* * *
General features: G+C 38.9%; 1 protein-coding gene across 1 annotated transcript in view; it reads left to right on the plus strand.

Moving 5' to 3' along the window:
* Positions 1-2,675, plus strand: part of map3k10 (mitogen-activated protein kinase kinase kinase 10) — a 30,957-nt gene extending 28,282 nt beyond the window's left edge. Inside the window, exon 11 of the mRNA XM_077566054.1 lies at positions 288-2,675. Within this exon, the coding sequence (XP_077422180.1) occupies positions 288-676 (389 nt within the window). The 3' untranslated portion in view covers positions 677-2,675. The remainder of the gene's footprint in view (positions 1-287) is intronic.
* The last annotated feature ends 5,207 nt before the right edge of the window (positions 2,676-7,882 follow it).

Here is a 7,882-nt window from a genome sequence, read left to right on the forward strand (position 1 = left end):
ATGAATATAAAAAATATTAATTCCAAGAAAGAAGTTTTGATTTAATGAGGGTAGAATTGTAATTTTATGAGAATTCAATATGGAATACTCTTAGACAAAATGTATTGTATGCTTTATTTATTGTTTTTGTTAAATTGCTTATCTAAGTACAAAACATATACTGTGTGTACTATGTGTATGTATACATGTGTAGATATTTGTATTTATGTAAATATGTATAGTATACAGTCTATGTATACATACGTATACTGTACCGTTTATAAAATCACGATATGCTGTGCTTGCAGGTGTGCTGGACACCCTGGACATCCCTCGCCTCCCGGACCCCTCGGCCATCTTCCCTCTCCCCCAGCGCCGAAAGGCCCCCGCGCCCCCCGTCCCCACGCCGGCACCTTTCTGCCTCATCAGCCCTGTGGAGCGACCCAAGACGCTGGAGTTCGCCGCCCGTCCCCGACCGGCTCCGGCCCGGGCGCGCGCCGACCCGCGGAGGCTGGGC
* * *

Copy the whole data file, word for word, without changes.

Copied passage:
General features: G+C 38.9%; 1 protein-coding gene across 1 annotated transcript in view; it reads left to right on the plus strand.

Moving 5' to 3' along the window:
* Positions 1-2,675, plus strand: part of map3k10 (mitogen-activated protein kinase kinase kinase 10) — a 30,957-nt gene extending 28,282 nt beyond the window's left edge. Inside the window, exon 11 of the mRNA XM_077566054.1 lies at positions 288-2,675. Within this exon, the coding sequence (XP_077422180.1) occupies positions 288-676 (389 nt within the window). The 3' untranslated portion in view covers positions 677-2,675. The remainder of the gene's footprint in view (positions 1-287) is intronic.
* The last annotated feature ends 5,207 nt before the right edge of the window (positions 2,676-7,882 follow it).

Here is a 7,882-nt window from a genome sequence, read left to right on the forward strand (position 1 = left end):
ATGAATATAAAAAATATTAATTCCAAGAAAGAAGTTTTGATTTAATGAGGGTAGAATTGTAATTTTATGAGAATTCAATATGGAATACTCTTAGACAAAATGTATTGTATGCTTTATTTATTGTTTTTGTTAAATTGCTTATCTAAGTACAAAACATATACTGTGTGTACTATGTGTATGTATACATGTGTAGATATTTGTATTTATGTAAATATGTATAGTATACAGTCTATGTATACATACGTATACTGTACCGTTTATAAAATCACGATATGCTGTGCTTGCAGGTGTGCTGGACACCCTGGACATCCCTCGCCTCCCGGACCCCTCGGCCATCTTCCCTCTCCCCCAGCGCCGAAAGGCCCCCGCGCCCCCCGTCCCCACGCCGGCACCTTTCTGCCTCATCAGCCCTGTGGAGCGACCCAAGACGCTGGAGTTCGCCGCCCGTCCCCGACCGGCTCCGGCCCGGGCGCGCGCCGACCCGCGGAGGCTGGGC